Sunday, March 27, 2011

How Do You Love the 'Squatch?

Perhaps you caught the most recent hullabaloo about bigfoot that is making the rounds on the news wires.  This incarnation of sensationalism is taking the form of a supposed video of "Knobby."  Here is the video:

For those who don't remember, "Knobby" is the name given to the bigfoot that was reportedly seen by that guy in rural North Carolina last year sometime.  The witness is clearly a "salt-of-the-earth" sort of character who made for great television.  He had a big personality, said super funny stuff, and by the sounds of it makes  some mean moonshine.  Did this guy see a bigfoot last year on his property?  He very well might have.  I don't know.  It kind of think it doesn't even matter.

As far as the new Knobby video goes, I think it's pretty clear that it's a hoax for a number of obvious reasons which I won't go into here.  I don't usually even address such trivial things on the blog, but this one got my wheels turning a bit, and I wanted to share some slightly deeper thoughts with you.

Like a reoccurring cold sore, bigfoot stories and videos regularly pop up on the lips of the media, soon to fade away leaving little more than an embarrassing bruise on one's bigfooty ego.  Friends, acquaintances, and sometimes even family, poke fun at us bigfooters and point to the ridiculous claims and personalities depicted.  The hoaxes make the subject, and the people involved in it, look ridiculous.  Still the media indulges the public so they can get their bigfoot fix.  We bigfooters weather the storm.  Why?  Because everybody loves the 'squatch, bigfooters and the public at large alike.  

"Everybody loves the 'squatch."  That sounds nice... until one thinks a little deeper.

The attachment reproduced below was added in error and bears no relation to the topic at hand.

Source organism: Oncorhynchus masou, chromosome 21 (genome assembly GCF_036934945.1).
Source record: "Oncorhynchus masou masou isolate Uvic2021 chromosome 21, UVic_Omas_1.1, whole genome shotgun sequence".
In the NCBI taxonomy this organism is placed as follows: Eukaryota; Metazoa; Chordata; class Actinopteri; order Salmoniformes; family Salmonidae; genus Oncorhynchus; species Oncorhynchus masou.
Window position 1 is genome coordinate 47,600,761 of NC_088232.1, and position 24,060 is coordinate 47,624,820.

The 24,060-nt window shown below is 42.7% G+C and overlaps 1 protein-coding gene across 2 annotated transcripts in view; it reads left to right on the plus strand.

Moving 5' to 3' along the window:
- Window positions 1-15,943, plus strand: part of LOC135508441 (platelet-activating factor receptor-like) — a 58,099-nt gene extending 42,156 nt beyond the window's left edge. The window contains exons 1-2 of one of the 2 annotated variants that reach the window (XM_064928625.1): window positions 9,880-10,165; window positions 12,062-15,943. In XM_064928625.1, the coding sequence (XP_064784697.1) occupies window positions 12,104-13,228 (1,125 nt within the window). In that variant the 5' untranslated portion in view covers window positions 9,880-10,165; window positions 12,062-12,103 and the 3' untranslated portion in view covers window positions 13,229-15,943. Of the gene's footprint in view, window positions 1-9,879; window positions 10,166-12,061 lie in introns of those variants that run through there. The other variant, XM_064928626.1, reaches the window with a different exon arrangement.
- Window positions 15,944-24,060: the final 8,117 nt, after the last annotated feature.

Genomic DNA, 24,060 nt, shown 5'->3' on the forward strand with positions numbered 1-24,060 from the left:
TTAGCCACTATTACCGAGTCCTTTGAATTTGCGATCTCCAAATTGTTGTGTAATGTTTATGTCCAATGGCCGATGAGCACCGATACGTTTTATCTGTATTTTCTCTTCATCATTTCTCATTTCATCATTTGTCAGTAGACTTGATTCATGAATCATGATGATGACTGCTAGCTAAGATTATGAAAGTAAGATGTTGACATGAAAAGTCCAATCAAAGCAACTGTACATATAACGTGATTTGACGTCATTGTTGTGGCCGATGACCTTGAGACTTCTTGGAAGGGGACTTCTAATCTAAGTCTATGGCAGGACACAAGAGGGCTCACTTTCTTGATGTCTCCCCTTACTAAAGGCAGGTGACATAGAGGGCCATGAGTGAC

Love comes in many forms.  There's the "Here's your coffee, Sweetie" kind of love.  Then there's the "I'm proud of you, Son" kind of love.  But there's also the "It puts the lotion on" kind of love, too...  The scary kind that is obsessive and unhealthy.  The kind that only focuses on oneself.

Which brings me to the point of this blog.  What kind of love do you have for the 'squatch?  Why do you do this?  What are you looking for?

I'll go first by telling you what I'm not doing.  I do not do this bigfooting thing in order to prove or "discover" sasquatches as real animals.  I take the position that bigfoots have already been discovered, and we're just waiting for the academics to catch up.  (Much like when Columbus supposedly discovered the Americas.  How can one discover what was already known about by thousands of people?)

I do this bigfooting thing for many reasons, but the two most important are as follows:

First, and of lesser importance, is that I love the journey of bigfooting.  I am not destination-oriented, but rather am thoroughly enjoying the ride.  It's kind of like going on a walk.  One always seems to end up back home after a walk, so obviously the walk isn't about the destination.  One enjoys the sights, sounds, interactions, and minutia of the walk itself.  That's like me and bigfooting.  I'm loving the ride.  I love the nights in the woods (whether the big guys are around or not), blogging, videos, photos, recordings, footprints, outrageous characters, science, weirdness, culture, gatherings, researchers, songs, and possibilities that abound in this crazy field.  It keeps my relatively short attention span pretty well occupied.  

The more important reason I'm in this field is that since sasquatches do in fact exist, that means that "discovery" is inevitable.  It may not happen today or tomorrow, but it will happen.  It will probably happen much sooner than any of us expect.  No matter when "discovery" happens, it is an absolute and unfortunate fact (for them) that their time is running out.  "Discovery" will be the worst thing to ever happen to sasquatches.